Phyllotreta spp flea beetles and Psylliodes chrysocephala cabbage stem flea beetle

Dry, warm spring weather favours these insects and, where seedlings are under water stress, increases crop losses. Sowing or mulching of Brassica crops diminishes their attractiveness for flea beetles. There is some suggestion that the use of organic as opposed to soluble fertilizers also discourages flea beetles. Unsuccessful attempts at biological control have involved the use of nematodes pathogenic to flea beetles. Some researchers have suggested that brassicas such as Chinese cabbage for which flea beetles show markedly preferential feeding might be used as trap crops for these pests and could be planted mixed with or adjacent to crops such as white head cabbage (Trdan et al., 2005). Regrettably, populations of insects on Chinese cabbage become so high that there is no benefit for the cash crop white cabbage.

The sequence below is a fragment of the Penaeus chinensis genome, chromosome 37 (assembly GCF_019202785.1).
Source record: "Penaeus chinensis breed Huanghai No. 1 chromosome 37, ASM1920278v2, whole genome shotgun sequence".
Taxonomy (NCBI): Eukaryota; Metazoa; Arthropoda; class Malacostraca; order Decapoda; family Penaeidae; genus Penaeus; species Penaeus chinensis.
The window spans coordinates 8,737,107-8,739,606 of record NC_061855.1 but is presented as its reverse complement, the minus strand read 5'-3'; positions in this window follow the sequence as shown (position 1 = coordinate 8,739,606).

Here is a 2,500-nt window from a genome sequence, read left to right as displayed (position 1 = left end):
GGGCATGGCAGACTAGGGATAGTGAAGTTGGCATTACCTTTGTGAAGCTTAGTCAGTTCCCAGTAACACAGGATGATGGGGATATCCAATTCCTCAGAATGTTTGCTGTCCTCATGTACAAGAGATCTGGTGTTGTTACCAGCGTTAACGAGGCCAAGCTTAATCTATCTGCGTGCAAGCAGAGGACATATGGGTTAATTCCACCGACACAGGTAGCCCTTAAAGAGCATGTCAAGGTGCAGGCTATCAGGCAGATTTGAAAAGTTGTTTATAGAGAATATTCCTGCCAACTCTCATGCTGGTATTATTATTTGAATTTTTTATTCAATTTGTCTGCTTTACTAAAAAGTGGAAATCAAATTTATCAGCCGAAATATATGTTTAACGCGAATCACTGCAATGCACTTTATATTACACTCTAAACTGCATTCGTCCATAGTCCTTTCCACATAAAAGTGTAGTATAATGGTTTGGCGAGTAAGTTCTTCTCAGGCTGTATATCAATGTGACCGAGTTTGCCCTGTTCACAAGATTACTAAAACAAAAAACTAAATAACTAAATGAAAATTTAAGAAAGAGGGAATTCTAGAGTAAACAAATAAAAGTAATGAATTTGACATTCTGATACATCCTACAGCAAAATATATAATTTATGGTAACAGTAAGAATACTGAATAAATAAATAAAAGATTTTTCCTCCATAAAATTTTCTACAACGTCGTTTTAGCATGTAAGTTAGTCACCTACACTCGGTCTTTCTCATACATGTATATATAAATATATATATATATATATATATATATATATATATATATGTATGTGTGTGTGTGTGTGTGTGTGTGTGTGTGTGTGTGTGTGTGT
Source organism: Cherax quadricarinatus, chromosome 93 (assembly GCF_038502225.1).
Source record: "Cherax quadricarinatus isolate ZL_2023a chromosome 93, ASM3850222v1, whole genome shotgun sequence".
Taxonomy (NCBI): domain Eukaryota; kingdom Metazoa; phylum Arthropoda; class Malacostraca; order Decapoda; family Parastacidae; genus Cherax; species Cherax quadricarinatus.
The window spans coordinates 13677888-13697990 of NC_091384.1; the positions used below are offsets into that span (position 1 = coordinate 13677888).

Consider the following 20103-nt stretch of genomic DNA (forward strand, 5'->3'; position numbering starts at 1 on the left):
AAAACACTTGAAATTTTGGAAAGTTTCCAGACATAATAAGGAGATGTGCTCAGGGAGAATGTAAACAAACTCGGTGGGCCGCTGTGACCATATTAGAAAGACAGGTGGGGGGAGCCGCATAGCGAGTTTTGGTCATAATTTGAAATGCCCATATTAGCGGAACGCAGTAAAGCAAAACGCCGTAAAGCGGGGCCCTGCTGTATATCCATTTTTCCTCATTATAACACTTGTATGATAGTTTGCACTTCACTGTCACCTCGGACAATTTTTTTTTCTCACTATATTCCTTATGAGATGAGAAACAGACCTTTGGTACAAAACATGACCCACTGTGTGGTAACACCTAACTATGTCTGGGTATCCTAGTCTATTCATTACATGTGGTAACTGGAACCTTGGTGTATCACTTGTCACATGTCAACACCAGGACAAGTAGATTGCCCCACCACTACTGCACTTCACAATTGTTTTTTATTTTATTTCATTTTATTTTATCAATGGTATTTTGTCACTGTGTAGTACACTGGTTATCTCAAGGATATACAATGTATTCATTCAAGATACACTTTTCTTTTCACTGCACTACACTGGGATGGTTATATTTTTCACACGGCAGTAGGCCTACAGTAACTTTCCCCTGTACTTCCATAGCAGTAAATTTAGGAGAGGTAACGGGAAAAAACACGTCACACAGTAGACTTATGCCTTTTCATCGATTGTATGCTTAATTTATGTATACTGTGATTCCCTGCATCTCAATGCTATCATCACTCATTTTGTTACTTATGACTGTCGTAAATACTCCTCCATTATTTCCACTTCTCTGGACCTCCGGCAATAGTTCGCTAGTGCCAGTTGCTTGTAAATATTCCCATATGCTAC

Insecticides applied to the seed, at drilling or post-emergence, will reduce pest impact. Overwintered crops are sprayed in early autumn, reducing the populations of egg-laying adults, and again after about 4 weeks to eliminate larval survivors. Crop monitoring aids the effectiveness of chemical control; those materials used for caterpillar control may also be effective against flea beetles.

Beetle Diagram

Fig. 7.8. Line diagram of the flea beetle (Phyllotreta spp.).

+1 0

Post a comment